Typically an application will allocate pages for itself using the MAPAPP type. All of this memory type is unallocated automatically when the application is quit. An application can request pages to be allocated with an undefined allocation type. These will not be unallocated when the app is quit. This allows an application to install a routine that stays resident even after the app is no longer running. The app could leave a timer, interrupt or event loop wedge in place that calls code left behind. One has to be very careful about these, as they can lead to memory leaks, or other unintended system destabilizations. However, the ability to do this at all, enables many cool system hacks, and helps maintain a true C64 feel.pgfree
Takes a starting page number, and a number of pages to free. It marks these pages as free in the page allocation map. The memory is not cleared. If the page range indicated are all allocated it will return with the Carry clear to indicate no errors. If one or more of the pages were already unallocated, the Carry will be set.memfree
Takes no input parameters. Reads through the page allocation map and counts up and returns the number of free pages. This does not tell you how the pages are fragmented. It is possible to get a large number from memfree, such as 50, and for pgalloc to still fail when you try to allocated a block of more than one page.
The Memory Utility can be used to get a visual overview of the page allocation map.
In C, one typically expects to allocate memory in arbitrarily sized chunks. C64 OS can do this too. This can be used when getting chunks of memory in even increments of wholes pages is inappropriate.
|malloc||Allocate a 16-bit sized block of memory|
|free||Free a block of memory previously allocated by malloc|
When it is possible to use paged memory management, it is much more efficient. The menu system in C64 OS, for example, which is managed by the C64 OS Menu Module, uses only paged memory management. It does this by dividing each page into 8 evenly spaced, page aligned, 32–byte structures. Pointers within the structures double as a means of identifying the pages that were allocated to hold the menu data. There is very little overhead. No bytes are wasted and the memory can be fragmented. AKA, the linked menu structures can span across multiple, non–consecutive pages.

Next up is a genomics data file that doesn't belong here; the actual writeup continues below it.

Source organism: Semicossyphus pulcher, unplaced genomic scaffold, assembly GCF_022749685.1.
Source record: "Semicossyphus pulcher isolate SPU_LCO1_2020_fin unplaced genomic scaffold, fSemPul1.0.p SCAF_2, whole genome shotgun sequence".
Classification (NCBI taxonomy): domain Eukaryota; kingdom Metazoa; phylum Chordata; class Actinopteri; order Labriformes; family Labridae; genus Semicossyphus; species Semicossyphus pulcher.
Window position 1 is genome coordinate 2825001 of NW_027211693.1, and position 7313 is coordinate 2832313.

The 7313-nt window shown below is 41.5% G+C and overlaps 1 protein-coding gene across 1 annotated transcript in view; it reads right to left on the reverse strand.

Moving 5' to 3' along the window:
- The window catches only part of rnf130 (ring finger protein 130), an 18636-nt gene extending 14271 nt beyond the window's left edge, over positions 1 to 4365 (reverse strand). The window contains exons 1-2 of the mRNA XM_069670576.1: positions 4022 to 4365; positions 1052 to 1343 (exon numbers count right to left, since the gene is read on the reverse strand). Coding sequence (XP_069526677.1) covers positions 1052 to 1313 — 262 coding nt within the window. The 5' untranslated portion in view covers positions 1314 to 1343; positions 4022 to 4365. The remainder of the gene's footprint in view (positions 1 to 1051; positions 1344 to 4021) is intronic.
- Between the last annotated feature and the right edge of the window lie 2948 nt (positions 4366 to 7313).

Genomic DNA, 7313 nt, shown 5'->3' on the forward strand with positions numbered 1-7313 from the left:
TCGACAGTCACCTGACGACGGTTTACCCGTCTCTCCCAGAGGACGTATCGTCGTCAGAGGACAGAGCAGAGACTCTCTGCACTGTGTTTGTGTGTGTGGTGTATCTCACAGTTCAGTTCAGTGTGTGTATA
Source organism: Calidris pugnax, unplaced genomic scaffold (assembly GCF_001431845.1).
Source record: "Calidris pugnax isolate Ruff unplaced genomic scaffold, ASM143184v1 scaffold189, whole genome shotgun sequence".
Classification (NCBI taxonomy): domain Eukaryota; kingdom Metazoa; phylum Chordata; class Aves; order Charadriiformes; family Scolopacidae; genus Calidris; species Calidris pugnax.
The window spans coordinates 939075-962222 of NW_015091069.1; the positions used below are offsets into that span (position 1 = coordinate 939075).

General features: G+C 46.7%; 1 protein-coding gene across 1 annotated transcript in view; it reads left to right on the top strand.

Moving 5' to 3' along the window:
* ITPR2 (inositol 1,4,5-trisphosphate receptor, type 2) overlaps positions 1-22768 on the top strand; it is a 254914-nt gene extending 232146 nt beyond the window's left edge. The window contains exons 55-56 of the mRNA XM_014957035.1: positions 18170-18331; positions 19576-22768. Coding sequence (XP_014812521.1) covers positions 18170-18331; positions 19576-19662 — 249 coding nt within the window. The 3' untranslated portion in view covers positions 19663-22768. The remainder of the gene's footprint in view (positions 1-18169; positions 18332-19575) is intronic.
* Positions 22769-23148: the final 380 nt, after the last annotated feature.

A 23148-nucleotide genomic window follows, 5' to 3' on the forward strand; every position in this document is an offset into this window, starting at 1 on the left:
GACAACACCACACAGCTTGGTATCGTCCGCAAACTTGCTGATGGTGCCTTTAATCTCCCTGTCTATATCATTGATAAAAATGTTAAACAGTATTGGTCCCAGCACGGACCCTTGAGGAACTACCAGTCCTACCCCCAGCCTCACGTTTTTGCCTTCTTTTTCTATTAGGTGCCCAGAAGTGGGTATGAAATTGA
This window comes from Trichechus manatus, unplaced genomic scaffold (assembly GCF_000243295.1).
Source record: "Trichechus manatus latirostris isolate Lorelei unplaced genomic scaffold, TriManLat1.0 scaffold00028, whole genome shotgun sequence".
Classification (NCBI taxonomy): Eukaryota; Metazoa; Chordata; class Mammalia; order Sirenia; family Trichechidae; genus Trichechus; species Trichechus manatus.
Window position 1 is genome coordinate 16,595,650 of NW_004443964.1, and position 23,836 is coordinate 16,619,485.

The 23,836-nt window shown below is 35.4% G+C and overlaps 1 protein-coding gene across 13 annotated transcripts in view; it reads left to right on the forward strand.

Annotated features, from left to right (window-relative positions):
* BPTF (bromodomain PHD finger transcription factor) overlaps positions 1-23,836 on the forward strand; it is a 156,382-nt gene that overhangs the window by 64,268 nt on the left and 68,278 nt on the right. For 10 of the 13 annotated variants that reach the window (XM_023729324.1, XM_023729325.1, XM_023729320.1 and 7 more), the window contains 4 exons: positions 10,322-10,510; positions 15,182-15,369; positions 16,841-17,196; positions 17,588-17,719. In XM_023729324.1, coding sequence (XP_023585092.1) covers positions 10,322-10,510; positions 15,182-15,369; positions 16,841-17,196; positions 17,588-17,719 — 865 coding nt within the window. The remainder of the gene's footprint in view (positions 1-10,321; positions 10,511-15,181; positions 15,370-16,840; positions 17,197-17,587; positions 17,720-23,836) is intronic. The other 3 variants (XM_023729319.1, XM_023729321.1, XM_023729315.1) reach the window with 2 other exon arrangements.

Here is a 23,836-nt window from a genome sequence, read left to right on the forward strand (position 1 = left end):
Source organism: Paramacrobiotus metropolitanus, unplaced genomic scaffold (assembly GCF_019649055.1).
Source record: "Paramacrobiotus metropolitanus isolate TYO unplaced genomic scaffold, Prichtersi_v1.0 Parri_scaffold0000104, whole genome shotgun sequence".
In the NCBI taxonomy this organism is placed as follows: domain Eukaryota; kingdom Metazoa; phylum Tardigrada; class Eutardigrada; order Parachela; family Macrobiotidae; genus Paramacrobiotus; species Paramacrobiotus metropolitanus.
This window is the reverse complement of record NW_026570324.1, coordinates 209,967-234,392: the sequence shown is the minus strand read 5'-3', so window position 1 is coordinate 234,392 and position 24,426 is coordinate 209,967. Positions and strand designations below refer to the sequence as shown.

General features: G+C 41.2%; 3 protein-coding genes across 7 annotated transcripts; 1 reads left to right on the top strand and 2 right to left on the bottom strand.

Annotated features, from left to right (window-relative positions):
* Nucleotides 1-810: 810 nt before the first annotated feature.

However, this is not always possible or convenient. In these cases we can use malloc. Malloc makes memory allocations from a specified memory pool. A memory pool can be any memory that has been allocated by pgalloc and is properly initialized. A memory pool can be as small as 1 page, or as large as all of the available and consecutive pages. A range of pages is automatically initialized by pgalloc to serve as a memory pool for malloc, and remains suitable for use as long as the initial 4–byte structure is not overwritten.malloc
Takes 1–byte for the page number that is the start of the memory pool to allocate from, and takes two bytes to represent a 16–bit length to allocate. If no free memory of that size or bigger is available, the Carry is set to indicate an error. Otherwise, the Carry is clear to indicate success, and a 2–byte pointer to the start of the allocated memory is returned.free
Takes a 2–byte pointer to a block of memory previously allocated with malloc. Frees the memory block back into the pool so it can be used again.